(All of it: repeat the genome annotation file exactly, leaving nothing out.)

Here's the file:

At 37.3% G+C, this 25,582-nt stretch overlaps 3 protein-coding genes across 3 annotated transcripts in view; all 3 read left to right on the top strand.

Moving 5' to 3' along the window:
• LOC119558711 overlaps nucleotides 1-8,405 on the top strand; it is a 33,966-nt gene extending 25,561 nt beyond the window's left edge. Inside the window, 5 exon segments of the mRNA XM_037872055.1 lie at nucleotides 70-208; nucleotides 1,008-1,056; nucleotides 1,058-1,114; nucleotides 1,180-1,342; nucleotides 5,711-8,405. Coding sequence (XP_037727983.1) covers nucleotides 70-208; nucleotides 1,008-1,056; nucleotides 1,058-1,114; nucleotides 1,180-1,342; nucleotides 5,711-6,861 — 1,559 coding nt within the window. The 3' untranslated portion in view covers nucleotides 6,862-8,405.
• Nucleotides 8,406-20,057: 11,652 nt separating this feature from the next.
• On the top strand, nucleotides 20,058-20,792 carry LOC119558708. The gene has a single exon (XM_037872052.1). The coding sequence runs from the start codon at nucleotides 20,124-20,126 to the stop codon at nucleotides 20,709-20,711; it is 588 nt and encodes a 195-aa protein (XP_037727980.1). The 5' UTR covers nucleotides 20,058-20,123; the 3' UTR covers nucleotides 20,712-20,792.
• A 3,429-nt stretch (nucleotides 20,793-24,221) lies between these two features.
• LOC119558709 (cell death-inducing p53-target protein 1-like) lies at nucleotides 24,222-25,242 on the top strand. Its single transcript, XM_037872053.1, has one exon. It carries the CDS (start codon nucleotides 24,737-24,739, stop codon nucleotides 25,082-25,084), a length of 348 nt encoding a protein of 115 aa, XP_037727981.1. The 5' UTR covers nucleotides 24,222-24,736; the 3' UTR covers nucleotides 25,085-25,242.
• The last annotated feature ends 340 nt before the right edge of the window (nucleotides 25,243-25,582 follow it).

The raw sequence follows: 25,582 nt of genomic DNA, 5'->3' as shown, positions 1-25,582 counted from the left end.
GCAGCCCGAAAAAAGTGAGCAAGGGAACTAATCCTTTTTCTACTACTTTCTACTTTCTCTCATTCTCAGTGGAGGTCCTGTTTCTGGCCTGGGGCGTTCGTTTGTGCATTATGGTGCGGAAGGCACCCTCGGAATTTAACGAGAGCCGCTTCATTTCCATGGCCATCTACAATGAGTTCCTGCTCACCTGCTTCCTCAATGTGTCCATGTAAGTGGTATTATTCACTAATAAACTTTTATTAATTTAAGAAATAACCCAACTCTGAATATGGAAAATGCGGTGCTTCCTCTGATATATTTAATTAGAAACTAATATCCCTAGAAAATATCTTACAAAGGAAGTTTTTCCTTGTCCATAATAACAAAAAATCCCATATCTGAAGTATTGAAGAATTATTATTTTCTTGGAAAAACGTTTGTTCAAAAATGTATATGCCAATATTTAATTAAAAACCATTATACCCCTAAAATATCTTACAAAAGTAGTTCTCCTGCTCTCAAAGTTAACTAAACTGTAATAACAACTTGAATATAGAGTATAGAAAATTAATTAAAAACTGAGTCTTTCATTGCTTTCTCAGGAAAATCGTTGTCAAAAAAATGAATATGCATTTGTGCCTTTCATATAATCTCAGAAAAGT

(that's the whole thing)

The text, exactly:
At 37.3% G+C, this 25,582-nt stretch overlaps 3 protein-coding genes across 3 annotated transcripts in view; all 3 read left to right on the top strand.

Moving 5' to 3' along the window:
• LOC119558711 overlaps nucleotides 1-8,405 on the top strand; it is a 33,966-nt gene extending 25,561 nt beyond the window's left edge. Inside the window, 5 exon segments of the mRNA XM_037872055.1 lie at nucleotides 70-208; nucleotides 1,008-1,056; nucleotides 1,058-1,114; nucleotides 1,180-1,342; nucleotides 5,711-8,405. Coding sequence (XP_037727983.1) covers nucleotides 70-208; nucleotides 1,008-1,056; nucleotides 1,058-1,114; nucleotides 1,180-1,342; nucleotides 5,711-6,861 — 1,559 coding nt within the window. The 3' untranslated portion in view covers nucleotides 6,862-8,405.
• Nucleotides 8,406-20,057: 11,652 nt separating this feature from the next.
• On the top strand, nucleotides 20,058-20,792 carry LOC119558708. The gene has a single exon (XM_037872052.1). The coding sequence runs from the start codon at nucleotides 20,124-20,126 to the stop codon at nucleotides 20,709-20,711; it is 588 nt and encodes a 195-aa protein (XP_037727980.1). The 5' UTR covers nucleotides 20,058-20,123; the 3' UTR covers nucleotides 20,712-20,792.
• A 3,429-nt stretch (nucleotides 20,793-24,221) lies between these two features.
• LOC119558709 (cell death-inducing p53-target protein 1-like) lies at nucleotides 24,222-25,242 on the top strand. Its single transcript, XM_037872053.1, has one exon. It carries the CDS (start codon nucleotides 24,737-24,739, stop codon nucleotides 25,082-25,084), a length of 348 nt encoding a protein of 115 aa, XP_037727981.1. The 5' UTR covers nucleotides 24,222-24,736; the 3' UTR covers nucleotides 25,085-25,242.
• The last annotated feature ends 340 nt before the right edge of the window (nucleotides 25,243-25,582 follow it).

The raw sequence follows: 25,582 nt of genomic DNA, 5'->3' as shown, positions 1-25,582 counted from the left end.
GCAGCCCGAAAAAAGTGAGCAAGGGAACTAATCCTTTTTCTACTACTTTCTACTTTCTCTCATTCTCAGTGGAGGTCCTGTTTCTGGCCTGGGGCGTTCGTTTGTGCATTATGGTGCGGAAGGCACCCTCGGAATTTAACGAGAGCCGCTTCATTTCCATGGCCATCTACAATGAGTTCCTGCTCACCTGCTTCCTCAATGTGTCCATGTAAGTGGTATTATTCACTAATAAACTTTTATTAATTTAAGAAATAACCCAACTCTGAATATGGAAAATGCGGTGCTTCCTCTGATATATTTAATTAGAAACTAATATCCCTAGAAAATATCTTACAAAGGAAGTTTTTCCTTGTCCATAATAACAAAAAATCCCATATCTGAAGTATTGAAGAATTATTATTTTCTTGGAAAAACGTTTGTTCAAAAATGTATATGCCAATATTTAATTAAAAACCATTATACCCCTAAAATATCTTACAAAAGTAGTTCTCCTGCTCTCAAAGTTAACTAAACTGTAATAACAACTTGAATATAGAGTATAGAAAATTAATTAAAAACTGAGTCTTTCATTGCTTTCTCAGGAAAATCGTTGTCAAAAAAATGAATATGCATTTGTGCCTTTCATATAATCTCAGAAAAGT